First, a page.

The pandemic exposed and worsened the health and wealth gaps for different populations, underscoring that accessibility and affordability of care is not enough. The well-being ROI that matters today is less about a return on investment (focused on reducing healthcare costs) and more about what makes a difference to drive current and future health outcomes of the workforce. This puts the onus on an employer to ensure the emotional, physical, social and financial well-being of their employees. Relatable organizations actively encourage healthy, rewarding and sustainable work behaviors and offer personalized support during moments that matter.
The significant supply and demand gap in both skills and workers has highlighted the role that organizations play not just in ensuring their own sustainability but also in safeguarding the future employability of their people. The pandemic underscored the importance of a skills-based talent model and agile work design in building the workforce of the future. More than ever, organizations are instilling a mindset of lifelong learning, democratizing work opportunities, and helping workers of all backgrounds and generations pave a pathway to prosperity.
The “future of work” has been a hot topic for many years – but as the name indicates, it was always seen as a long-term play. The pandemic accelerated the timeline and exponentially increased the importance of new business models, new ways of working and new technologies. Ideas that were once met with resistance, skepticism and reluctance are now solutions to some of the biggest challenges of our time – and while people are exhausted, they are also much more optimistic. Now, companies have a unique opportunity to unlock energy by ensuring that the transformation agenda is centered around the human experience and to redesign work, working and the workplace for a new age.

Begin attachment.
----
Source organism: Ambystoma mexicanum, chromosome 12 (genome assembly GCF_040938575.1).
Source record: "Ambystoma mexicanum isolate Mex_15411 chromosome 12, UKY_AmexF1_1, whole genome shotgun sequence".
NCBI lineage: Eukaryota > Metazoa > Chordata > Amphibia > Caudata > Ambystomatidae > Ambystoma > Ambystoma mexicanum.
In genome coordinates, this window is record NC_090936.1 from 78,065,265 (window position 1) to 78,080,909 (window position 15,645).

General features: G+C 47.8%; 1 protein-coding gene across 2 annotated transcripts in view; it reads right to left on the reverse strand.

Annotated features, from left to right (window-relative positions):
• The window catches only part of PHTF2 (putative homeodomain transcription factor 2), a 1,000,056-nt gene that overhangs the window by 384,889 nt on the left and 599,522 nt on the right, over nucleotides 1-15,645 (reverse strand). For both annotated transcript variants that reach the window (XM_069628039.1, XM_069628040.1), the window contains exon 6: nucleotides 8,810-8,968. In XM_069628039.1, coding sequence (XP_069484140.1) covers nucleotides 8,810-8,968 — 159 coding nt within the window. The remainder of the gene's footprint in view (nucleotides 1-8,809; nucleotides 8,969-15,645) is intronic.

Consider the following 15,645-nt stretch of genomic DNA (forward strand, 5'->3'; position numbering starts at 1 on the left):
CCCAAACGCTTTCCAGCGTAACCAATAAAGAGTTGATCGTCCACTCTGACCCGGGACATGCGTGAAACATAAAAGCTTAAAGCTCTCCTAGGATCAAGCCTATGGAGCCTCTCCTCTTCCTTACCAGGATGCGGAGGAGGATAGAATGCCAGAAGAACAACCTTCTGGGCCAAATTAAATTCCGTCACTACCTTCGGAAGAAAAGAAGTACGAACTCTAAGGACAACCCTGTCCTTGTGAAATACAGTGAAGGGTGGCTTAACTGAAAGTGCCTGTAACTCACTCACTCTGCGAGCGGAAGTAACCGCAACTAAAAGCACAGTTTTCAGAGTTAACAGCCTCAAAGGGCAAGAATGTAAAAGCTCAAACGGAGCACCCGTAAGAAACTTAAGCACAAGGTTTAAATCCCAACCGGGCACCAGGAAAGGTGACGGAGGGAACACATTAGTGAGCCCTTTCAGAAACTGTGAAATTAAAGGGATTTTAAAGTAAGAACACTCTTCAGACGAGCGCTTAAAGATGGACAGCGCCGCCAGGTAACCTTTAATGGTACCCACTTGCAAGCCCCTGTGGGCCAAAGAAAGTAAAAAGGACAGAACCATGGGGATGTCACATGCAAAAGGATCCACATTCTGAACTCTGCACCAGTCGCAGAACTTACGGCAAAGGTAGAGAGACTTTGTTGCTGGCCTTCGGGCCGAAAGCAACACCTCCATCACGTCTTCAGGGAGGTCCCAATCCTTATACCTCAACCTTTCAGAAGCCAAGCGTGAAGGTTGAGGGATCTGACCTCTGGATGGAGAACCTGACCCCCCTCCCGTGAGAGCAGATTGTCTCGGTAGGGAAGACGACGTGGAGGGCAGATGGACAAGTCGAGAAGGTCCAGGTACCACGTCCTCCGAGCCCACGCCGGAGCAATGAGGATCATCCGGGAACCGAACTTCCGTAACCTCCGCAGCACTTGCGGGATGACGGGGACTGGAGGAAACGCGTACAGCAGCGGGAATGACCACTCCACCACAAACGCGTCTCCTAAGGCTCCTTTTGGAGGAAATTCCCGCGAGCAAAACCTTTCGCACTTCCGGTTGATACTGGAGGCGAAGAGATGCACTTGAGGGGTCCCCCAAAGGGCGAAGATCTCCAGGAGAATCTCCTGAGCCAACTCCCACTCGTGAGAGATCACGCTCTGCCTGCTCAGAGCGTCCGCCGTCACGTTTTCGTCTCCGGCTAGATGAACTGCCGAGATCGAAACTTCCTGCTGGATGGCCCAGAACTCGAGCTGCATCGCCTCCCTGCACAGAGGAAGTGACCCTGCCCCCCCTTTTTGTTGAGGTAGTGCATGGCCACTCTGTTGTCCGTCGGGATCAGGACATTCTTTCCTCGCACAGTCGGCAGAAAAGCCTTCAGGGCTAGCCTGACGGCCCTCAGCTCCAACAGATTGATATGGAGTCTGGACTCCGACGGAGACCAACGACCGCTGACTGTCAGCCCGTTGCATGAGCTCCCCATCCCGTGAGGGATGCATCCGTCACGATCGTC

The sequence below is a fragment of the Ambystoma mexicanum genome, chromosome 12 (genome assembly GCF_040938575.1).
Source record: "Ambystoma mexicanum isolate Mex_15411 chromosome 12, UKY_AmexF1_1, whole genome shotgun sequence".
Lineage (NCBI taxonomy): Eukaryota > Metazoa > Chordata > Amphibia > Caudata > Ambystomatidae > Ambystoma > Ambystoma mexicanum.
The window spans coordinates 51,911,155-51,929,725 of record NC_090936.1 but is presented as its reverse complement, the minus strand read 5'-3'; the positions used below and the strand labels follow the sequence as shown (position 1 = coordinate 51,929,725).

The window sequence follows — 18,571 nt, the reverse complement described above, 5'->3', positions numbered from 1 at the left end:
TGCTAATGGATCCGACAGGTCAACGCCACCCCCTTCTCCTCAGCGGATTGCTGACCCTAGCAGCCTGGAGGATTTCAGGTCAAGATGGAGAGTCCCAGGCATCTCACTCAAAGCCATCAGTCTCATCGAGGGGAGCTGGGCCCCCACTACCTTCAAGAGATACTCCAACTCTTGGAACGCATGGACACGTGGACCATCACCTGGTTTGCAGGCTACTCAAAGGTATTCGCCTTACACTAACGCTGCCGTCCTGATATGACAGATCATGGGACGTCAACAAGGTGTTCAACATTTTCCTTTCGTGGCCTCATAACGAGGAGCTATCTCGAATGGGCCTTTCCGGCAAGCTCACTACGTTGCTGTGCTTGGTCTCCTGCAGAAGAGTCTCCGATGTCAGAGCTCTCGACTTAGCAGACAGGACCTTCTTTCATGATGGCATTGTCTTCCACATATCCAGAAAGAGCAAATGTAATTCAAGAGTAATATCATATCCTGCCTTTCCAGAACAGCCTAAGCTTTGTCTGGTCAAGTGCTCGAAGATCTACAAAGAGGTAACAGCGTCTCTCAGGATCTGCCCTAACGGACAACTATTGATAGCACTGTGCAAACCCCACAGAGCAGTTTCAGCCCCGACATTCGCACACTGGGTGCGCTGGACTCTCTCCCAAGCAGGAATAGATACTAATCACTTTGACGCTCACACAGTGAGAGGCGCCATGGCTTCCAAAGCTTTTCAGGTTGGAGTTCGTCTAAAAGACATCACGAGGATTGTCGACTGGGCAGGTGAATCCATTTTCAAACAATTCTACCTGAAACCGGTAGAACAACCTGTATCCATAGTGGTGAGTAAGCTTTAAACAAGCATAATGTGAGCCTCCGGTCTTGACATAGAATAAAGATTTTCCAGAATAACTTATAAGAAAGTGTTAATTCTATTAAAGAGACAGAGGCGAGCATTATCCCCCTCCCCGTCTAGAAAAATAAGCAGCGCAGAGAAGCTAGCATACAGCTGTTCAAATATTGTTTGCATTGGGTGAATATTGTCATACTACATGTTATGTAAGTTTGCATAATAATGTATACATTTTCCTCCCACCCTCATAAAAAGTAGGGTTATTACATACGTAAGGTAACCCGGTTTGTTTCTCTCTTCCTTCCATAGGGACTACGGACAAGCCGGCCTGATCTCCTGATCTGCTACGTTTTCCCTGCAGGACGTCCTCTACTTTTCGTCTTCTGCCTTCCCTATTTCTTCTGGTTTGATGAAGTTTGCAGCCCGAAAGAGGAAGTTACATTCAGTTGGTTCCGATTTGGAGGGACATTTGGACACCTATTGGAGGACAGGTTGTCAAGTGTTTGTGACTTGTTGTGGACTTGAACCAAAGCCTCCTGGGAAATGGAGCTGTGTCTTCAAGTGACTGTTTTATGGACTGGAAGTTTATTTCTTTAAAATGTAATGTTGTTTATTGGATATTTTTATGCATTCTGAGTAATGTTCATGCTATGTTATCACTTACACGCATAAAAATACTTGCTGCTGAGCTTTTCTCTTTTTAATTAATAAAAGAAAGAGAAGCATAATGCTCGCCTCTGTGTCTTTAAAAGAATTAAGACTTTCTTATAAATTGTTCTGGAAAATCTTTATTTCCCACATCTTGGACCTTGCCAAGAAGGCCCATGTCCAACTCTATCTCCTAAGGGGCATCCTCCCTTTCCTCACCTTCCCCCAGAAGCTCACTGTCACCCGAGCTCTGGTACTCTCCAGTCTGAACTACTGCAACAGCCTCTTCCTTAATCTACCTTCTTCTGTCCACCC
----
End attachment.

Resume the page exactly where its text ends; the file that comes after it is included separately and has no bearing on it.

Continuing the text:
What are the top talent management priorities for HR leaders in 2022? Of these HR priorities, which ones do C-Suite executives believe will deliver the greatest ROI to the business? Top of mind for all is talent retention. So you may be wondering, what makes employees stay at their company? As you can imagine, these three groups are not always in alignment. And the differences across geographies and industries may surprise you.
Explore the findings by selecting from one of the dropdowns below.